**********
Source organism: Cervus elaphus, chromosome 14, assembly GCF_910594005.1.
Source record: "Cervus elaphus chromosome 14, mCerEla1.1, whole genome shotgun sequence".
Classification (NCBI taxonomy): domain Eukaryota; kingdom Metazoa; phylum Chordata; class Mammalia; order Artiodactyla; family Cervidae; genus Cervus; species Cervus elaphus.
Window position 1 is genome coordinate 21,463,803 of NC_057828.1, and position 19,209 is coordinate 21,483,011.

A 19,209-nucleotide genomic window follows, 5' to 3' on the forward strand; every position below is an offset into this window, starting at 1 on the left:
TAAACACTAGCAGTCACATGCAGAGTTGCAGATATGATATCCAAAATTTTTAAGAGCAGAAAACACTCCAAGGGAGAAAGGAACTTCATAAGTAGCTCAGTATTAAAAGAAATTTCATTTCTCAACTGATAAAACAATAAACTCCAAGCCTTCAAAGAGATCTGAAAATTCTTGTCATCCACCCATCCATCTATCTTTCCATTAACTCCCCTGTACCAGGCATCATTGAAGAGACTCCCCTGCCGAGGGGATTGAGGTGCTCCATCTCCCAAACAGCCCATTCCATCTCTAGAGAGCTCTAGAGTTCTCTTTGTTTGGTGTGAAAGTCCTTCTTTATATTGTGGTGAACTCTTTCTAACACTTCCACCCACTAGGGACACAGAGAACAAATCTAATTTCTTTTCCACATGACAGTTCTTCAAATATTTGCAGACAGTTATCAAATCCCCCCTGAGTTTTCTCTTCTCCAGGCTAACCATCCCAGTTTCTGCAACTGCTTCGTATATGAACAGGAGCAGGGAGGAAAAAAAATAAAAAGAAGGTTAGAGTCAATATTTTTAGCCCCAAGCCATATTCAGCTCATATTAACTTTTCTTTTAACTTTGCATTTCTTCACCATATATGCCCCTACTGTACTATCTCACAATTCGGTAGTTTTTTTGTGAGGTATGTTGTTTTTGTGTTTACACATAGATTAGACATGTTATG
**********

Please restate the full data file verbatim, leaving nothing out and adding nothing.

Source organism: Cervus elaphus, chromosome 14, assembly GCF_910594005.1.
Source record: "Cervus elaphus chromosome 14, mCerEla1.1, whole genome shotgun sequence".
Classification (NCBI taxonomy): domain Eukaryota; kingdom Metazoa; phylum Chordata; class Mammalia; order Artiodactyla; family Cervidae; genus Cervus; species Cervus elaphus.
Window position 1 is genome coordinate 21,463,803 of NC_057828.1, and position 19,209 is coordinate 21,483,011.

A 19,209-nucleotide genomic window follows, 5' to 3' on the forward strand; every position below is an offset into this window, starting at 1 on the left:
TAAACACTAGCAGTCACATGCAGAGTTGCAGATATGATATCCAAAATTTTTAAGAGCAGAAAACACTCCAAGGGAGAAAGGAACTTCATAAGTAGCTCAGTATTAAAAGAAATTTCATTTCTCAACTGATAAAACAATAAACTCCAAGCCTTCAAAGAGATCTGAAAATTCTTGTCATCCACCCATCCATCTATCTTTCCATTAACTCCCCTGTACCAGGCATCATTGAAGAGACTCCCCTGCCGAGGGGATTGAGGTGCTCCATCTCCCAAACAGCCCATTCCATCTCTAGAGAGCTCTAGAGTTCTCTTTGTTTGGTGTGAAAGTCCTTCTTTATATTGTGGTGAACTCTTTCTAACACTTCCACCCACTAGGGACACAGAGAACAAATCTAATTTCTTTTCCACATGACAGTTCTTCAAATATTTGCAGACAGTTATCAAATCCCCCCTGAGTTTTCTCTTCTCCAGGCTAACCATCCCAGTTTCTGCAACTGCTTCGTATATGAACAGGAGCAGGGAGGAAAAAAAATAAAAAGAAGGTTAGAGTCAATATTTTTAGCCCCAAGCCATATTCAGCTCATATTAACTTTTCTTTTAACTTTGCATTTCTTCACCATATATGCCCCTACTGTACTATCTCACAATTCGGTAGTTTTTTTGTGAGGTATGTTGTTTTTGTGTTTACACATAGATTAGACATGTTATG